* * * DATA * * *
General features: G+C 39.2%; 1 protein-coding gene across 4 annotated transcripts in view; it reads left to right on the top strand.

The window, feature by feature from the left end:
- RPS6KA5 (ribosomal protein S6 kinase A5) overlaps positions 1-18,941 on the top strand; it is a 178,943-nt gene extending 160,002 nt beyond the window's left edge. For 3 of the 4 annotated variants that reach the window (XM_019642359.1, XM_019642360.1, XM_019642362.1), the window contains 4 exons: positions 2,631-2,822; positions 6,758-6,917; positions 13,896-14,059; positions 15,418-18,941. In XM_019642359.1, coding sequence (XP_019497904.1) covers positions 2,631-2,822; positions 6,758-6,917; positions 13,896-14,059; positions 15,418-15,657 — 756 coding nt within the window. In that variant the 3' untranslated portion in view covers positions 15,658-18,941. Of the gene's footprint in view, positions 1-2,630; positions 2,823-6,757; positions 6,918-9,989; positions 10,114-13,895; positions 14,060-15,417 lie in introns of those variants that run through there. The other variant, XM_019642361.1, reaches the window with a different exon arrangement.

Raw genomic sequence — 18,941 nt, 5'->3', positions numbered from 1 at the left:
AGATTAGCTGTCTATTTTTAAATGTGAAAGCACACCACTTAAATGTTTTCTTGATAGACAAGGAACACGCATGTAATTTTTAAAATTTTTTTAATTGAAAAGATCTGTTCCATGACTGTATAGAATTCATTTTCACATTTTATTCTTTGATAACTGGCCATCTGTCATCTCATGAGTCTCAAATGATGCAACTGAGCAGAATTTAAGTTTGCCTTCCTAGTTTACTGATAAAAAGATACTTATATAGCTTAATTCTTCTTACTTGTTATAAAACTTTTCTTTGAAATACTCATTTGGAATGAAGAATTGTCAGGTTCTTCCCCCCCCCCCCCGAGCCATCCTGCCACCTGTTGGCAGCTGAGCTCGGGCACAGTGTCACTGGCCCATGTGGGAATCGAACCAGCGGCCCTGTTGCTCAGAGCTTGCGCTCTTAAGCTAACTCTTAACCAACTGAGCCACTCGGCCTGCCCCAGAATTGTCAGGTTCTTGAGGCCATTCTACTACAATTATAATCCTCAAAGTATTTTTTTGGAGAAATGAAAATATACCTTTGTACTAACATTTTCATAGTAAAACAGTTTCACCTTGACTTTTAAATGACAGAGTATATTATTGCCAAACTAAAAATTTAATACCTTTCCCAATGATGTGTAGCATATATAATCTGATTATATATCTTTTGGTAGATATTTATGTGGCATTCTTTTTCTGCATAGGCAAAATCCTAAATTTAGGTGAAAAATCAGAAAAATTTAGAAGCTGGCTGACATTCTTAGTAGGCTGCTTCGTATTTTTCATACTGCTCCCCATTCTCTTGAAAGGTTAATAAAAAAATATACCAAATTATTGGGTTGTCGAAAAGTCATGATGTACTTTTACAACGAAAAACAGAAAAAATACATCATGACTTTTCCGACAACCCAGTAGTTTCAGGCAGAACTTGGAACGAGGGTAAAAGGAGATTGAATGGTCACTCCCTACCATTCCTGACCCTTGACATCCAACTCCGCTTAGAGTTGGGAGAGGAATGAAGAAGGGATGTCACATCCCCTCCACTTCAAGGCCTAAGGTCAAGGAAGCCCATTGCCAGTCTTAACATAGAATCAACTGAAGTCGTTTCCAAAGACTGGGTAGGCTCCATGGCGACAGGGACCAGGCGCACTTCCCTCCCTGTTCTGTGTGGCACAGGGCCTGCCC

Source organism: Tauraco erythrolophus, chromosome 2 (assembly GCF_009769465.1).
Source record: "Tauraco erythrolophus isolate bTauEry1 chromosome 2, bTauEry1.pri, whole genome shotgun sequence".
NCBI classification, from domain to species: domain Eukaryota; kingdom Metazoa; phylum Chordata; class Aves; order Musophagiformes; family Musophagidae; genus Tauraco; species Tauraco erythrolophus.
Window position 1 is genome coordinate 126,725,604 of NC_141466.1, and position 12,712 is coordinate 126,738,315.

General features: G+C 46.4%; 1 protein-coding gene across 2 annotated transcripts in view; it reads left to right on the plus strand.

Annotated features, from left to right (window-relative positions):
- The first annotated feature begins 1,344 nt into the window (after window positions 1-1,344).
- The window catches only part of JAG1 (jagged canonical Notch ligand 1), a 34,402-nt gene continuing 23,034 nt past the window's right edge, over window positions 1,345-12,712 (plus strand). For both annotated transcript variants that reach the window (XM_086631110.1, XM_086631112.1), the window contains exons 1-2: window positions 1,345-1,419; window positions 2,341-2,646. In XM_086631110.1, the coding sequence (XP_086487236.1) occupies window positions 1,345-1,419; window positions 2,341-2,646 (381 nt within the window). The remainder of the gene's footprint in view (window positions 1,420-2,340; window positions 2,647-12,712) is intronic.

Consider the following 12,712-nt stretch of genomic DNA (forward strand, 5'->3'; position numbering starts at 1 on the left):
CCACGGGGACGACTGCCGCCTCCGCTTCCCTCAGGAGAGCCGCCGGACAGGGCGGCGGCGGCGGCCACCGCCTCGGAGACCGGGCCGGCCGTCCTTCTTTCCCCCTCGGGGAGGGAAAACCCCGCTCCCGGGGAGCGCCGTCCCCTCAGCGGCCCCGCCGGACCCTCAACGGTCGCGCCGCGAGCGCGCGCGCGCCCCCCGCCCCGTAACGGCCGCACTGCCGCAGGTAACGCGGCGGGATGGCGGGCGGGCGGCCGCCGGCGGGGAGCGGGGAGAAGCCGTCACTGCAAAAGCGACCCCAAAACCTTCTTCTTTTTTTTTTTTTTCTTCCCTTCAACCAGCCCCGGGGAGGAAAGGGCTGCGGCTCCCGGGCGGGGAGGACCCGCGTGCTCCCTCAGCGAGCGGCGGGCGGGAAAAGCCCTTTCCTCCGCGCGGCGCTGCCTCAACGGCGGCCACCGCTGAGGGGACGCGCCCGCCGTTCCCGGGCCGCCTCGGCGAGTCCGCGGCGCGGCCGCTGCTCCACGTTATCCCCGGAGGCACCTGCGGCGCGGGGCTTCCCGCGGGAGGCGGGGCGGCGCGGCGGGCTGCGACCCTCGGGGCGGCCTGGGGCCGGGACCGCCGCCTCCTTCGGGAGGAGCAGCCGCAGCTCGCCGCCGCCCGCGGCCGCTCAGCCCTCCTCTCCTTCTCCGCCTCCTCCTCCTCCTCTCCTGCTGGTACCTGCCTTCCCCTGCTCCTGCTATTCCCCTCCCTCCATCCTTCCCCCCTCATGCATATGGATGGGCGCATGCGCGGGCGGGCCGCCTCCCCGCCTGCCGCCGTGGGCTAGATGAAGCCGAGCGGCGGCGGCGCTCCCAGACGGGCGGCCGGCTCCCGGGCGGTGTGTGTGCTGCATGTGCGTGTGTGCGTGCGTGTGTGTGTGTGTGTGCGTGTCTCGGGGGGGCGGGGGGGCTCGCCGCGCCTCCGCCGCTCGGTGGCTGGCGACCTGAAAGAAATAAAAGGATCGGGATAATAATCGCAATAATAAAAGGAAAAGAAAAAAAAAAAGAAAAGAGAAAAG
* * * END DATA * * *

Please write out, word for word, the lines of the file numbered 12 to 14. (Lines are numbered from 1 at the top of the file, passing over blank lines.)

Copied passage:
- The first annotated feature begins 1,344 nt into the window (after window positions 1-1,344).
- The window catches only part of JAG1 (jagged canonical Notch ligand 1), a 34,402-nt gene continuing 23,034 nt past the window's right edge, over window positions 1,345-12,712 (plus strand). For both annotated transcript variants that reach the window (XM_086631110.1, XM_086631112.1), the window contains exons 1-2: window positions 1,345-1,419; window positions 2,341-2,646. In XM_086631110.1, the coding sequence (XP_086487236.1) occupies window positions 1,345-1,419; window positions 2,341-2,646 (381 nt within the window). The remainder of the gene's footprint in view (window positions 1,420-2,340; window positions 2,647-12,712) is intronic.

Consider the following 12,712-nt stretch of genomic DNA (forward strand, 5'->3'; position numbering starts at 1 on the left):